Gunman at Seattle protest charged with first-degree assault
Nikolas Fernandez, a Seattle man who shot a protester in the arm as he sped into a crowd on Capitol Hill on Sunday, was charged on Wednesday afternoon with first-degree assault.
In Washington state, this class A felony is punishable by prison sentences up to life, and fines up to $50,000.
"Although Mr. Fernandez claims to have acted in self-defense, our laws distinguish a person protecting himself from an attack from a person who provoked the attack in the first place. Given the evidence uncovered in the past three days, there is probable cause to believe Mr. Fernandez falls in the latter category," said a spokesperson with the King County Prosecuting Attorney's Office.
Fernandez, 31, made his first court appearance on Monday, the night after he drove a black Honda Civic at seemingly high speed into protesters.
He did not ram into protesters, however, because he was slowed down by a 27-year-old man named Daniel Gregory. Gregory dropped his hot dog, launched himself into driver's side window, his legs hanging out, and attempted to grip the steering wheel.
It was then that Fernandez took a gun from the passenger side seat and shot Gregory in the upper arm, and fractured his shoulder. The Glock 26 he used had an extended magazine. He had another magazine taped to that extended magazine.
Fernandez then got out of the car, pointed the Glock 26 at protesters, and ran toward the large police presence outside of the East Precinct and turned himself in with his hands up.
"I just had to shoot someone; they tried to jack my car," he said as he ran to police.
Fernandez told police investigators that he works security at Nike Town, and his shift started between 8 and 9 p.m. He said he wanted to "see how bad it was" during the protest, and said he accidentally drove on a street with protesters.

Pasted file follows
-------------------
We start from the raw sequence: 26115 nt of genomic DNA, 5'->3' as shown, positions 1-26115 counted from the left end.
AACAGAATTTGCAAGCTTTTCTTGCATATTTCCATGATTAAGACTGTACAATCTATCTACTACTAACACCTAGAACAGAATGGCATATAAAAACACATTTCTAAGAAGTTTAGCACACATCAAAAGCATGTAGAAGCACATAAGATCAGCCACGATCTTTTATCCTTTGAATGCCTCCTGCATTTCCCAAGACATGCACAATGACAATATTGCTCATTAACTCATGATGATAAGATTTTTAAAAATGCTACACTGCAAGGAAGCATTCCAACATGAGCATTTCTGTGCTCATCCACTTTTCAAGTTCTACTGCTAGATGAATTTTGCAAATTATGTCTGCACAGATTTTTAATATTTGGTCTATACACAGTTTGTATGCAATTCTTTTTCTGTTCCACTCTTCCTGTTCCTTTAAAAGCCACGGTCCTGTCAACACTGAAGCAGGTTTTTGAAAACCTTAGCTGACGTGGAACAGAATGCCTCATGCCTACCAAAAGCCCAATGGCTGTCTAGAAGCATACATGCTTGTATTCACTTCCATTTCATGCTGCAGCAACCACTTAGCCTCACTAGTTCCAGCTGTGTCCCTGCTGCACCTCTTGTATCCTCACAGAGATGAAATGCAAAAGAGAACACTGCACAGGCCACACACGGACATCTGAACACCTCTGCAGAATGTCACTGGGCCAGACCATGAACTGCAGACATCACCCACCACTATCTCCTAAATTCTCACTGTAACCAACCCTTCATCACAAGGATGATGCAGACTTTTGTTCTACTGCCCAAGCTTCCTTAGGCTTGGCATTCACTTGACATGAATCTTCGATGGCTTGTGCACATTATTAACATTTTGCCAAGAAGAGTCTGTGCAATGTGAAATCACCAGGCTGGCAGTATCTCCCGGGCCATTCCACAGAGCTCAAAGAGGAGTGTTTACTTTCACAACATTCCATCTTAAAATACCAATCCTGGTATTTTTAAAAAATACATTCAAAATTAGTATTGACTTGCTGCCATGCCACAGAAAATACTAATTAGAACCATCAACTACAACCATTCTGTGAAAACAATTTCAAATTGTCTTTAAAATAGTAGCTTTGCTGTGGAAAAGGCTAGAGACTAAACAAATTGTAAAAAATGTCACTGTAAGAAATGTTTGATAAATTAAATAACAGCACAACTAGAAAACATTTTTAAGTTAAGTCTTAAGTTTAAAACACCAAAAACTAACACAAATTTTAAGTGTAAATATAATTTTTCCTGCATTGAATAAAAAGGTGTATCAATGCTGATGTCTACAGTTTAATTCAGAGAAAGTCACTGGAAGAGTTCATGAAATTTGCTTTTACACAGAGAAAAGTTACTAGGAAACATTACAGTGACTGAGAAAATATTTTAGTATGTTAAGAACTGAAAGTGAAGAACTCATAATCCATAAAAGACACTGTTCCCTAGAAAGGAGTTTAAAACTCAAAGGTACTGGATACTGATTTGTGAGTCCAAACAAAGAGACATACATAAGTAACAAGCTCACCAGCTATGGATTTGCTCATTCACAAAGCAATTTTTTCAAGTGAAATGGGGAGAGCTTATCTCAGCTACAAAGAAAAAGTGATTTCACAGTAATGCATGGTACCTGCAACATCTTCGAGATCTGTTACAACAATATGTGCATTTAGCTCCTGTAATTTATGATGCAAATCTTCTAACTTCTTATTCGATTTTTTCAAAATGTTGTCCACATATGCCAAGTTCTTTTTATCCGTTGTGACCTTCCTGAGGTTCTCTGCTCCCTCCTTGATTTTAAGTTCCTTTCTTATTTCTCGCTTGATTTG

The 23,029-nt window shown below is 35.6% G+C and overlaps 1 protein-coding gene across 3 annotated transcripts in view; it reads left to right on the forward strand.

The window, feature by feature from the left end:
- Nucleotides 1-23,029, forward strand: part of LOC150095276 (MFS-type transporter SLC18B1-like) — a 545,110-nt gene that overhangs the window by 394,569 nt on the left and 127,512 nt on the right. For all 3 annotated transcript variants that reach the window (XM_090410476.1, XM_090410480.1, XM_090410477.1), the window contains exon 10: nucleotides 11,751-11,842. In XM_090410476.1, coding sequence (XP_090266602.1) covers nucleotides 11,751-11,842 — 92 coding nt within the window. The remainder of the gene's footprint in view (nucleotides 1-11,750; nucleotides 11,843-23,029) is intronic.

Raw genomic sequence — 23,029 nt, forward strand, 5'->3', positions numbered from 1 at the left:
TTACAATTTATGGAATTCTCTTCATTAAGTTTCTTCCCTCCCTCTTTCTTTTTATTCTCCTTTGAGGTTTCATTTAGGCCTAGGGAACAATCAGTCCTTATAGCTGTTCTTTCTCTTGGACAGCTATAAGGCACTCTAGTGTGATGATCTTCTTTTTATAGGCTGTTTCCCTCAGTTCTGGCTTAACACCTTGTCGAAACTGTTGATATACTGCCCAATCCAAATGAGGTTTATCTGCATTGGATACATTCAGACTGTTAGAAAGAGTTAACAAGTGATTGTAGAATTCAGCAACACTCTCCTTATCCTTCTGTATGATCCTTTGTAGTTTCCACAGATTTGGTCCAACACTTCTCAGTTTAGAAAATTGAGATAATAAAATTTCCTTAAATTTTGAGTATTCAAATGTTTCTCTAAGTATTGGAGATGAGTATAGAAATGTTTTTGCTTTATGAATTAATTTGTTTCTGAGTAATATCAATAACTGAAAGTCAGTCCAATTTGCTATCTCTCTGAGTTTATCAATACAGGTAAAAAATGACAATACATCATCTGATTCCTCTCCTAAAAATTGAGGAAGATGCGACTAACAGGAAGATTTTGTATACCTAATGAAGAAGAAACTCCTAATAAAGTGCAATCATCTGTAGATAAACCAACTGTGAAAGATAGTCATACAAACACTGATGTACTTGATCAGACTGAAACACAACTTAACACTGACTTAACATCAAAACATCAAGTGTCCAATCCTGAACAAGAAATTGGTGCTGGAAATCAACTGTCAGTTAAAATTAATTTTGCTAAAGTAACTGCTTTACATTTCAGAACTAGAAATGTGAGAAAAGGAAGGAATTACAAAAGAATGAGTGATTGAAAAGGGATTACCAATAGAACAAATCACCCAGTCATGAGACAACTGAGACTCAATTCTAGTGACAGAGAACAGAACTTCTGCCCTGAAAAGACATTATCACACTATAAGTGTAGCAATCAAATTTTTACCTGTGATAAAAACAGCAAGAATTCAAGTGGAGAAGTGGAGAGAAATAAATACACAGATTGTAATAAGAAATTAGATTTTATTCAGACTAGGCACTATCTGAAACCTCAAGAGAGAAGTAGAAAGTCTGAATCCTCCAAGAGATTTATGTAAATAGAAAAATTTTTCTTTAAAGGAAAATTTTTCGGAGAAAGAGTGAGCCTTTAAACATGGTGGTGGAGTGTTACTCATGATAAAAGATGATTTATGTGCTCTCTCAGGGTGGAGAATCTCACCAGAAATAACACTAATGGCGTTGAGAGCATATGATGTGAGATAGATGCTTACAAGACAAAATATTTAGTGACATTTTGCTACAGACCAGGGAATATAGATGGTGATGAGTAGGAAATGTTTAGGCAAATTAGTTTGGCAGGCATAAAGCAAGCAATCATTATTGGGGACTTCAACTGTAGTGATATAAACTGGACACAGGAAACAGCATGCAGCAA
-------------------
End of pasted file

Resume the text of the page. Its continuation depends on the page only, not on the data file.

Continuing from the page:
Fernandez told police he did not have an opportunity to turn around, before Gregory climbed through his window and Fernandez shot him. Then his car stalled.
In court on Monday, Fernandez’s defense argued that he got caught in the crowd after making a wrong turn. In the “chaos” he panicked, said attorney Jesse Dubow.
“I don't have any indication based on his statement that he did intentionally have a purpose other than what he told the officer — ‘that they tried to jack my car,’” Dubow said.
Gregory, interviewed by an officer on Sunday from a hospital bed, painted a different picture.
Fernandez’s driving was “insane,” Gregory said. He estimated the car was traveling at a speed of 40-50 miles per hour. He said he had aimed to stop the vehicle from slamming into the crowd.
A judge set Fernandez's bail at $150,000 on Monday. He is currently still held in the King County Jail in lieu of that bail amount.